Last week, I wrote about my visits to Paxton & Whitfield, the renowned London cheese shop and posted a large number of photographs of the shop and their cheeses etc. However, I didn’t say anything about what I thought of the specific cheeses I’ve so far purchased from them. This is the post in which I do that. This is also the post in which I talk a bit about my experiments in pairing whisky with these cheeses.
If you’ve memorized last week’s post—as I expect you have—you don’t need to be reminded that I have been exclusively purchasing British cheese. And I am pairing them exclusively with Scotch whisky. No, this is not a statement of my position on English cultural nationalism or Scottish independence. Continue reading
In the past decade and a half or so, London has seen a big upsurge of more ambitious (and more expensive) Indian restaurants, taking the cuisine and the aesthetic—both of the food and of the rooms it is served in—far beyond that of the curry house. Many of these restaurants have gained (and some have gone on to lose) Michelin stars. One that has not yet been so favoured, and which receives far less praise than others of its ilk in the London food press, is the Cinnamon Club in Westminster. For this reason it wasn’t originally on my list of fancy Indian places to eat at in London. However, it is more or less around the corner from where we are putting up in Westminster and when, a week after arrival, we wanted to eat a nice meal without going too far or spending too much we decided to take a chance on their set lunch menu. And we liked it a lot. In fact, we thought the quality of the cooking (and ingredients) was up there with Quilon (which does have a Michelin star and a strong reputation) and that the dining room was much nicer. We liked it so much that we went back a second time the following week to try the next iteration of their set lunch menu (it changes every month)—and we liked that meal even more. Here follows a report on both. Continue reading
I’ve recently reviewed the Glenfarclas 8, the Glenfarclas 10 and the Glenfarclas 12; here now is my review of the Glenfarclas 15. Like the 8 yo, it is not available in the US. Its status, however, is not as murky as that of the 8 yo: it is a staple of Glenfarclas’ lineup in the UK and Europe. It differs from the other releases in Glenfarclas’ regular age-stated lineup in that it is bottled at 46% abv rather than 40% or 43%. This is apparently because that’s the strength at which George Grant’s grandfather always preferred it. The 15 yo is very popular among whisky geeks, partly because it’s more sherried than its younger siblings, partly because it’s at 46%, and also because it’s dependably good and reasonably priced. Back in the US I tend to hoard my bottles a little jealously as they’re not easy to replace: as the cost of international shipping makes it less of a value, I tend to get my Glenfarclas 15 via friends visiting the UK. Here in London though it’s readily at hand and I’ve been going through this bottle at a rapid rate. So even though I’ve almost drunk the bottle down I’ve not recorded separate notes for different points in its life—as it’s been open just over two weeks. Anyway, let’s get to it. Continue reading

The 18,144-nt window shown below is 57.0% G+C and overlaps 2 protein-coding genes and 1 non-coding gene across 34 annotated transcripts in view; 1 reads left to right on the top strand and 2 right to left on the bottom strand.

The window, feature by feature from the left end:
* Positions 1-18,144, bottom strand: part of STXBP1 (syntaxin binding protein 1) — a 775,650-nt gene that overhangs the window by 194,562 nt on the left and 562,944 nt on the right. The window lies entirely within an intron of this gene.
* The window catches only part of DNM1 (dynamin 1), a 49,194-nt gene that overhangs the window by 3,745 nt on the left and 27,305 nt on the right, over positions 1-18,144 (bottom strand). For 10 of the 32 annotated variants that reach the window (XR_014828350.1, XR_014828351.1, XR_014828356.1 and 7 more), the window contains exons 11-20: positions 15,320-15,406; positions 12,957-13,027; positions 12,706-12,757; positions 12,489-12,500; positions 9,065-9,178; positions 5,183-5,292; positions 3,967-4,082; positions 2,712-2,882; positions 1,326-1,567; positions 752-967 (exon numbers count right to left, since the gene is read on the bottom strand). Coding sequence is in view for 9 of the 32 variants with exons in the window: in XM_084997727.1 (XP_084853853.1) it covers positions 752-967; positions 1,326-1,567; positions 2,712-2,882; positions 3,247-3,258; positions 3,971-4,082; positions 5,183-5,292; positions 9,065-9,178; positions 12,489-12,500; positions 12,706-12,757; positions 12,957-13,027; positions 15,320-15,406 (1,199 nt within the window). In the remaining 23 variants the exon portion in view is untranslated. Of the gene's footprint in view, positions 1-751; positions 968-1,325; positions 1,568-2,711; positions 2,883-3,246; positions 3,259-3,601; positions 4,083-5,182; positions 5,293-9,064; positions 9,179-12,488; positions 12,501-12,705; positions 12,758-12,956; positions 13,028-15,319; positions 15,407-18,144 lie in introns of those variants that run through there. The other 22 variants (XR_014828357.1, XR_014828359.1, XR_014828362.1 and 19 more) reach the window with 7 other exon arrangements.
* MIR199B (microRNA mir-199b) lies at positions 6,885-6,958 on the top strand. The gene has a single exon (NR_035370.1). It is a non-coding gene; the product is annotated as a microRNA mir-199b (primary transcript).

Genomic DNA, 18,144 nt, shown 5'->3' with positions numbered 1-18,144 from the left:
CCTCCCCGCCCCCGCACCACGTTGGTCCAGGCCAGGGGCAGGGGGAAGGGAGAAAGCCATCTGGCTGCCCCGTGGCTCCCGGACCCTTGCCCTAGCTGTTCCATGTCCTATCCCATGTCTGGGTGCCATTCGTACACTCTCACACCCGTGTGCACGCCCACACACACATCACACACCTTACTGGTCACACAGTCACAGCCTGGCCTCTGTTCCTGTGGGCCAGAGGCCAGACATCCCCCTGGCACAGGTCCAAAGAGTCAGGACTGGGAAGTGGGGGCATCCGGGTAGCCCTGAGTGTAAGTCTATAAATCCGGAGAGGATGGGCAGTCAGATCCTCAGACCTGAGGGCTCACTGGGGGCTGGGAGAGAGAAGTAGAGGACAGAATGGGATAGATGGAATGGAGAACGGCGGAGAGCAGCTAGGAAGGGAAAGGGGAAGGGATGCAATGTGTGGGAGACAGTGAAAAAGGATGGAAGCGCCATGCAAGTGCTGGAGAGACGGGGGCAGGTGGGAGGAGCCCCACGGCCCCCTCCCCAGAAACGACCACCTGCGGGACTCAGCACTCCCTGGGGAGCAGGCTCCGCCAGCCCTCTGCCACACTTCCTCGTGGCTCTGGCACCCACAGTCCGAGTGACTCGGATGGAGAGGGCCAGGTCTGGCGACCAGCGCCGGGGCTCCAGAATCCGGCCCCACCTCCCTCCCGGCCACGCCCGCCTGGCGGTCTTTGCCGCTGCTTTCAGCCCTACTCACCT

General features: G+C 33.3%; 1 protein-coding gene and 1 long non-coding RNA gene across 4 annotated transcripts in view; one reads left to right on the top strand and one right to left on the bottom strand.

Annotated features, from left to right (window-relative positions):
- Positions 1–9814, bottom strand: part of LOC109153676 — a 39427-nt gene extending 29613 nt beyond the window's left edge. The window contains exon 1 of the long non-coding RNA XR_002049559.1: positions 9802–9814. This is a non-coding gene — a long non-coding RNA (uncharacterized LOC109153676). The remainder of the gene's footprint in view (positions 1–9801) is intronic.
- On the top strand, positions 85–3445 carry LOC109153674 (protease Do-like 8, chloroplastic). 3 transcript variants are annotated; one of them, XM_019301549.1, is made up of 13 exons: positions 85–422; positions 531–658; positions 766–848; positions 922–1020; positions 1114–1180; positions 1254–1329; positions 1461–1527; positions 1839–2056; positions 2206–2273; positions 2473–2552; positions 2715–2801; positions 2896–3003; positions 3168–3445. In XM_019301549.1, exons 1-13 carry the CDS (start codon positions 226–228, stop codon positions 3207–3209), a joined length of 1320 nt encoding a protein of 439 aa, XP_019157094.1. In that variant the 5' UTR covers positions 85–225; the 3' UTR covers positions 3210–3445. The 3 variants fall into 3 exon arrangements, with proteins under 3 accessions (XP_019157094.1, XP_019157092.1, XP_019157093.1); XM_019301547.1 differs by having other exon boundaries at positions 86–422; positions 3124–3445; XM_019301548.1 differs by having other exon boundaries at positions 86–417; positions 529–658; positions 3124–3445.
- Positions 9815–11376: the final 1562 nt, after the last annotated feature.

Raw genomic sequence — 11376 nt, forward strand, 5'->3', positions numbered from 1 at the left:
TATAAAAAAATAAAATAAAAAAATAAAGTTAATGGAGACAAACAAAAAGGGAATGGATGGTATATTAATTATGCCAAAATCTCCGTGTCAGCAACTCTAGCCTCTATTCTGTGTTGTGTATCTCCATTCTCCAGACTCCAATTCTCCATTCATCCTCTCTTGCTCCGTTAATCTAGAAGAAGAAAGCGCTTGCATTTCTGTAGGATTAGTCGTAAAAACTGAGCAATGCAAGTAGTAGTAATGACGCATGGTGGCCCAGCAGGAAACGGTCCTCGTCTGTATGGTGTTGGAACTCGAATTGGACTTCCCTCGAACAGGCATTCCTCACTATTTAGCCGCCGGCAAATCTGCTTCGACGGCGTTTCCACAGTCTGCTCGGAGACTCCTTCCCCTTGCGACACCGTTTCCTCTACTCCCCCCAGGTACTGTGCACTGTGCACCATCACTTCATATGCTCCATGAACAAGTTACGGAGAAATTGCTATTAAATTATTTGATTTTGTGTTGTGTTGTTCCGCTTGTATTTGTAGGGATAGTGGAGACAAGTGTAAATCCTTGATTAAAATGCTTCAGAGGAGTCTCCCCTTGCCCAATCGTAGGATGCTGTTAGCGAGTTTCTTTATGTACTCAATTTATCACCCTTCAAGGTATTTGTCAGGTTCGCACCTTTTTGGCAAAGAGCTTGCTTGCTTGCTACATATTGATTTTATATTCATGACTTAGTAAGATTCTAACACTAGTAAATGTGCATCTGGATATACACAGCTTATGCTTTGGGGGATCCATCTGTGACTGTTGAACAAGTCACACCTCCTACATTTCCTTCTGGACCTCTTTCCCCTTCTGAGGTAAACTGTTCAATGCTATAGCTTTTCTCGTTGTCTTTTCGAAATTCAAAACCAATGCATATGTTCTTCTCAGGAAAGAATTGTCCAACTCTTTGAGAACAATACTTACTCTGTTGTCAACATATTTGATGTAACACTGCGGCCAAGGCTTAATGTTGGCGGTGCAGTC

I like eating good cheese but I’m not the most knowledgable cheese person. If you are not a knowledgable cheese person either and you live in the US—where French and Italian cheese get all the press—you might be forgiven for not knowing just how much good cheese is made in the United Kingdom and Ireland. Well, since I have a number of cheese-positive English friends I did know this—and courtesy Monty Python I know the names of a number of British cheeses—but I hadn’t actually eaten very much British cheese, or had the opportunity to do so. Until now, that is. One of my gastronomic goals during my long’ish sojourn in London is to acquaint myself with a good range of British cheese. Luckily, London has a number of excellent cheese shops and contra Monty Python, they are not uncontaminated by cheese. And they’re not shy about pushing British cheese either. Here now is the first of what will likely be several reports on my exploration of British cheese. First up, a couple of forays into the venerable Paxton & Whitfield on Jermyn Street (almost exactly between the Piccadilly Circus and Green Park tube stations). Continue reading